On May 10, Haleigh Cummings will have been missing for a full three months. Although the Putnam County Sheriff’s Office remains optimistic, according to TJ Hart at Blogger News Network, the media, which had circled the story feverishly for weeks after the story broke, seems to have moved on to other popular items.
The Haleigh Cummings missing person story is well known. It has been told countless times in various media markets since the 5-year-old Florida girl disappeared from under her caretaker’s nose as she supposedly slept, but the story hasn’t had a retelling in quite some time. Instead, the focus of the story (for the media) shifted to that of the family members, their squabbling over past transgressions, the marriage of Ronald Cummings (Haleigh’s father) to the under-18 caretaker/girlfriend Misty Croslin, the accusations and allegations of what, who, when, and why as reporters dug deeper and deeper.
And then Haleigh Cummings disappeared again… This time from the media.
It is not an uncommon occurrence, considering the immediacy and relevance of delivering the news in its present format. Media saturation in covering popular stories is common and as popularity fades, so does the coverage. Something about the Haleigh Cummings missing person case caught the public’s attention (because there are thousands of missing persons cases each year and most only gain a little local coverage) and a mystery was shared with millions as national and international news groups took the story and ran with it.
The story was high drama for awhile, splashed all over CNN, HLN, Fox News, and the internet, not to mention all the local media outlets all over the United States that highlighted the story. But as the dysfunctional families that made up Haleigh Cummings’ extended family became the lead stories and no significant leads on the missing little girl presented themselves, public interest slowly waned.
But Haleigh Cummings’ story is not unique. Missing person cases come and go, a tragic train of misery for parents and friends and a constant worry to society. Cold cases, which are what cases like Haleigh Cummings’ inevitably become over time, are shelved and reopened all the time — to add bits of evidence, new leads, and to gain a fresh perspective on the case. Not that the Haleigh Cummings case is a cold case (yet), but without leads to push the case it will become one.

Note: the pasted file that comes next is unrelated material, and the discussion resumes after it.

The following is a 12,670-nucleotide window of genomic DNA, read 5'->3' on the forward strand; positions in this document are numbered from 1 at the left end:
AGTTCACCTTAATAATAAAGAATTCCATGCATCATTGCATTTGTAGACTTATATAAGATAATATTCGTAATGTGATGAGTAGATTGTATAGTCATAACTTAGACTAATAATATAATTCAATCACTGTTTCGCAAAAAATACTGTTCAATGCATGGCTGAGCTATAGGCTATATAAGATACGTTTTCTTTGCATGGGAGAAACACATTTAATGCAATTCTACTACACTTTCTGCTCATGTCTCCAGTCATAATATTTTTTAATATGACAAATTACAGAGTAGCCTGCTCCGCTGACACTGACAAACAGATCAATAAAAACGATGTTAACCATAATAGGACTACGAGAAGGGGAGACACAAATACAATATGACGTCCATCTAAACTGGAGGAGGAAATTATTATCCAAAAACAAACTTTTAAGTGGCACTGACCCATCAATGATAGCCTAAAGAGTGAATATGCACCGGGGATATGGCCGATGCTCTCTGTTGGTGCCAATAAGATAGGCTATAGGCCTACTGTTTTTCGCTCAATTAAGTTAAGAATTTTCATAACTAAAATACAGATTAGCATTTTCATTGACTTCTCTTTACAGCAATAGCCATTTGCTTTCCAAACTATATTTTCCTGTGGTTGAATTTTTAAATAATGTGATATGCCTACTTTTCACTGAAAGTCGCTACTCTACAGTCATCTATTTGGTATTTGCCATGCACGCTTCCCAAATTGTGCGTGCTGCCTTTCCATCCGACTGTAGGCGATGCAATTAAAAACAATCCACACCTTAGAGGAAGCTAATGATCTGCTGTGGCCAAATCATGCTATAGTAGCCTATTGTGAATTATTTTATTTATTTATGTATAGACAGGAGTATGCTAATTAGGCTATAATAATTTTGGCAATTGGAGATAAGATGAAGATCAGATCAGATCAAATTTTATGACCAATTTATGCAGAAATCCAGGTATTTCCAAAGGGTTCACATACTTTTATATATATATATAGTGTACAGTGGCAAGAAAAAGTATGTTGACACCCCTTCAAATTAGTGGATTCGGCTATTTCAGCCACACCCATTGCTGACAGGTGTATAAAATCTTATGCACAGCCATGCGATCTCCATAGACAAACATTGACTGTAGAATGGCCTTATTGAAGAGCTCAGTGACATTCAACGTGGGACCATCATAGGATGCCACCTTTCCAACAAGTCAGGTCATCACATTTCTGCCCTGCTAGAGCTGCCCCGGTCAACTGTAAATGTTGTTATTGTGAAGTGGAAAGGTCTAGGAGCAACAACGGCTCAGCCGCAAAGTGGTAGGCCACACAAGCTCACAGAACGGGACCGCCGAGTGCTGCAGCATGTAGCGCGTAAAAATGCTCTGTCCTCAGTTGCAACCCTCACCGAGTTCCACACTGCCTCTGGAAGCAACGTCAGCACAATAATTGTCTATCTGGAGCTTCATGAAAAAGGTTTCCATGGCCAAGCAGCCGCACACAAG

And Haleigh Cummings will go missing again, her case to only be resurrected by new evidence, a confession, a lead. The parents can keep the case alive in the public arena by making appearances and pushing for more to be done (although whether a case continues or is reopened is entirely up to the investigating authorities), much like Natalie Holloway’s parents did with the case of their missing teenaged daughter in Aruba. Just like Brittanee Drexel’s parents are doing with regard to her disappearance in Myrtle Beach just two weeks ago. They will appear on the “Dr. Phil” show next week.
But Ronald Cummings and Misty Croslin have become somewhat quiet since their marriage and a brief appearance on the “Today Show.” Besides a few calls for focusing attention on missing Haleigh, not much has been said of late that did not have to do with Cummings’ job or about the ongoing fight with his ex-wife, Crystal Sheffield, over allegations of spousal and child abuse, both past and present.
And although Ronald Cummings, Misty Croslin Cummings, Crystal Sheffield, family members and attorneys have called for a refocusing on Haleigh Cummings being missing, they do not seem to be as adamant as they should in following their own suggestions. And why hasn’t there been more appearances by Ronald Cummings and Crystal Sheffield on national television, local or national papers, or on the internet in the last few weeks?
The media’s attention comes and goes with a story’s popularity, governed by the vicissitudes of public opinion and market share and, upon occasion, public service. But a family’s interest in the story is not bound by financial considerations and ratings. A family’s pursuit of the story, their pushing of the story of a missing family member, should never grow less forceful or fade.
Because “missing” does not have to mean “gone.”
But there has been a disconnect in the Haleigh Cummings story from the beginning. A 5-year-old little girl was taken from her home in the middle of the night sometime between 10:00 p.m. EST and 3:00 a.m. EST on February 10-11. She was taken from her home while her teen caretaker/babysitter, Misty Croslin, slept less than four feet away in the same room, a highly improbable scenario (but not impossible or implausible). Besides a propped open back door, Misty Croslin’s altered stories of events, and the various rumors, depositions, speculations, allegations, accusations, and insinuations, the Putnam County Sheriff’s Office and other local, state, and national law enforcement agencies have found nothing of substance in three months of searching.
Haleigh Cummings is truly missing. She has been for some time. And the underlying mood of this family tragedy is that there is something far more amiss than the simple loss of focus of the media…